Released in early 2021, UNIDIR’s EWIPA indicators provide a baseline for measuring damage caused by explosive weapons in populated areas.
The 28 indicators act as a ‘menu of ideas’ to better document the ‘spillover effects’ of explosive violence and to highlight the ways in which explosive weapons impact the complex ‘ecosystem’ of urban environments. .
UNIDIR divides these indicators into four focus areas aligned with the United Nations Sustainable Development Goals (SDGs):
- 16 – Peace, justice and strong institutions.
- 11 – Sustainable cities and communities.
- 3 – Good health and well-being.
- 4 – Inclusive quality education, lifelong learning opportunities for all.
Each area of intervention is subdivided into first, second and third level impacts as a means of mediating between the immediate and reverberant effects of explosive weapons. By modifying the traditional disaggregation of primary, secondary and tertiary (or reverberant) effects, UNIDIR integrates primary and secondary destruction of explosions into first level impacts, while dividing reverberation effects into second and third level impacts. In doing so, the indicators serve to explore the multifaceted nature of reverberation effects, rather than seeing them as fixed and homogeneous consequences.
This report draws on two main areas of research, the use of airstrikes on a global scale combined with an analysis of an individual incident that took place in Garmsir, Afghanistan on November 27, 2018. Using the “UNIDIR Menu of Indicators to Measure the Reverberation Effects on Civilians of the Use of Explosive Weapons in Populated Areas,” the report seeks to combine a holistic overview, with a more forensic analysis of a single incident, in order to draw conclusions about the typical types of damage that emerge when air strikes are used in populated areas.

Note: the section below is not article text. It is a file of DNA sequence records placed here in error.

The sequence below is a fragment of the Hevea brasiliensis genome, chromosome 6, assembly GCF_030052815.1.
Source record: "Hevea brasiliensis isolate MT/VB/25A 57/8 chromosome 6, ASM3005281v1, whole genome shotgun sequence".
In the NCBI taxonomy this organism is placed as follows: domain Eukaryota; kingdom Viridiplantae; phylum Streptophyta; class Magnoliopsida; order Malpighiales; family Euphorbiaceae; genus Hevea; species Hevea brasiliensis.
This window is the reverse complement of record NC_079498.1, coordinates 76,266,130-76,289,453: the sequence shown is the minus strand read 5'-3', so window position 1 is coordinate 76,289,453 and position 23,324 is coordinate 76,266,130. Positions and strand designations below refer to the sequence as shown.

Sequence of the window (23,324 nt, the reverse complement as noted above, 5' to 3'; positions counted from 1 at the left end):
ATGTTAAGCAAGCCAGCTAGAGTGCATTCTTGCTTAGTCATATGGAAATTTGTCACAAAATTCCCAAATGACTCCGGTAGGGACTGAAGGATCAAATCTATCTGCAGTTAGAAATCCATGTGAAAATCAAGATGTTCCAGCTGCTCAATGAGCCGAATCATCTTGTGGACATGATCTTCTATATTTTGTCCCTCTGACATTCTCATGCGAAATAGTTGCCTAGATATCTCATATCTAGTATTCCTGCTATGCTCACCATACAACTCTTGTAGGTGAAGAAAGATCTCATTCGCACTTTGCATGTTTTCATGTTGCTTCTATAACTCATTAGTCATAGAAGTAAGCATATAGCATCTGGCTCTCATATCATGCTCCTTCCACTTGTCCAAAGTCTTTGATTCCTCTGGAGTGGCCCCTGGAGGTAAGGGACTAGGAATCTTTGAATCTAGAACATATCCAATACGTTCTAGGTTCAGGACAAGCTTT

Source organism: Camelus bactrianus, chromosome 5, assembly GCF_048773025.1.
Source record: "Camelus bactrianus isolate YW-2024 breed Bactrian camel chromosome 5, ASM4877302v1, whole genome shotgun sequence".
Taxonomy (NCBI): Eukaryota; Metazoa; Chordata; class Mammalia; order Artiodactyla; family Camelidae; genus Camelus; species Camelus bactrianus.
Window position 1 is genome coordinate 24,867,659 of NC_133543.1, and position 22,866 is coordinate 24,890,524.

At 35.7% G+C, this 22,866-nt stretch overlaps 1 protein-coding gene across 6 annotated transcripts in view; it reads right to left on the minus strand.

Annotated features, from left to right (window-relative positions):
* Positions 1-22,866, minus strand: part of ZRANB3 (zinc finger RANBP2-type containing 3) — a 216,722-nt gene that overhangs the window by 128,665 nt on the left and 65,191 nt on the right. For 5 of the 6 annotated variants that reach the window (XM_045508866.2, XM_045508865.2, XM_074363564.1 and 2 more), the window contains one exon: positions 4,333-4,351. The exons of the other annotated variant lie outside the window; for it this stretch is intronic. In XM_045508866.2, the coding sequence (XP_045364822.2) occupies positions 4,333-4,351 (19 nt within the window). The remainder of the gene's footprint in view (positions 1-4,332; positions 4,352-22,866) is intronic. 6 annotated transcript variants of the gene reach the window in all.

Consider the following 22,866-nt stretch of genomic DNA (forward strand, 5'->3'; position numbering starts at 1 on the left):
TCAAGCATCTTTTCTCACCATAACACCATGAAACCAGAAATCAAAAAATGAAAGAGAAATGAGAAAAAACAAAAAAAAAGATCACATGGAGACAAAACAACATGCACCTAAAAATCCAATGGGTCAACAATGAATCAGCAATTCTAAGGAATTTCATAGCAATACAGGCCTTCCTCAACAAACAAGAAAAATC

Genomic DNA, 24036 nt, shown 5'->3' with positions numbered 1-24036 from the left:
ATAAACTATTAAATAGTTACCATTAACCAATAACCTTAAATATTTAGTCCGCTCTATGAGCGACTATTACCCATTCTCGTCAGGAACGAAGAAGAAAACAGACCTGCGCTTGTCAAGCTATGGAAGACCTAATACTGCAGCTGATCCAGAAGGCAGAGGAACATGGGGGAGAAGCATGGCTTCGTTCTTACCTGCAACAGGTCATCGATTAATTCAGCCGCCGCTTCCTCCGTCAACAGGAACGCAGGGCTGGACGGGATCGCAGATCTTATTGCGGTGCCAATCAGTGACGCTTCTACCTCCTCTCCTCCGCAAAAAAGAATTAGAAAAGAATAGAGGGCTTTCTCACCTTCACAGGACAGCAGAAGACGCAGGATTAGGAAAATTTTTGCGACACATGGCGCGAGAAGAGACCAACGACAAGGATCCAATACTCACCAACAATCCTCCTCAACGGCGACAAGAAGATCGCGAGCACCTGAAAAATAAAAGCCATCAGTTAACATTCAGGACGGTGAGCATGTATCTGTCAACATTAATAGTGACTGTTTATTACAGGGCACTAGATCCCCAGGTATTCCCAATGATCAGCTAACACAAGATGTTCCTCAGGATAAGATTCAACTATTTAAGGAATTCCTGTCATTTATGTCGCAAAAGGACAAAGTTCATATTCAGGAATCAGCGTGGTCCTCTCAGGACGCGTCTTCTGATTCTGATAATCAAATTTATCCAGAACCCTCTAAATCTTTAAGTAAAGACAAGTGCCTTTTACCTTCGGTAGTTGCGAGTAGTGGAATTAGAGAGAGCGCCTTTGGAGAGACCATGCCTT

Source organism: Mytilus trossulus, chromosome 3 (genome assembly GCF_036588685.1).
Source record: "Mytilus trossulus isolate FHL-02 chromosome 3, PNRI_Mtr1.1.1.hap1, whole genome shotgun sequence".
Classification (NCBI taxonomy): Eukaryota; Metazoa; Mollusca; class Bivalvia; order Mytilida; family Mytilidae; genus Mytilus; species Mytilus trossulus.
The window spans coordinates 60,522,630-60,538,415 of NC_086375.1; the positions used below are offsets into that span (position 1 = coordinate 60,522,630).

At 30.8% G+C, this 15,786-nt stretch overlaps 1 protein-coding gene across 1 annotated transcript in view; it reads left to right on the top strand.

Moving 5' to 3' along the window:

AOAV hired Kabul-based journalist Aziz Ahmad Tassal of the Kabul Press Club to conduct and translate interviews in April 2021.
For global damage patterns, literature searches on airstrikes around the world were combined with data from the AOAV’s Explosive Violence Monitor (EVM) between early 2011 and late 2020.
The AOAV does not suggest that the EVM captures every explosive incident involving an airstrike over the past decade. The EVM only records incidents mentioned in English news sources, and specific weapon types are often poorly referenced – or not referenced at all. As a result, EVM data is likely to underestimate the full extent of airstrikes over the past decade, but provide a useful indicator of types of damage. Unless otherwise noted, data on global air strike use is taken from the EVM.
Chapter 1: Airstrikes Around the World
Chapter 2: Case Study – Garmsir, Helmand, Afghanistan, November 27, 2018
Chapter 3: SDG 16 – Peace, justice and strong institutions
Chapter 4: SDG 11 – Sustainable cities and communities
Chapter 5: SDG 3 – Good health and well-being
Chapter 6: SDG 4 – Quality education
Chapter 7: Other considerations
Conclusion and recommendations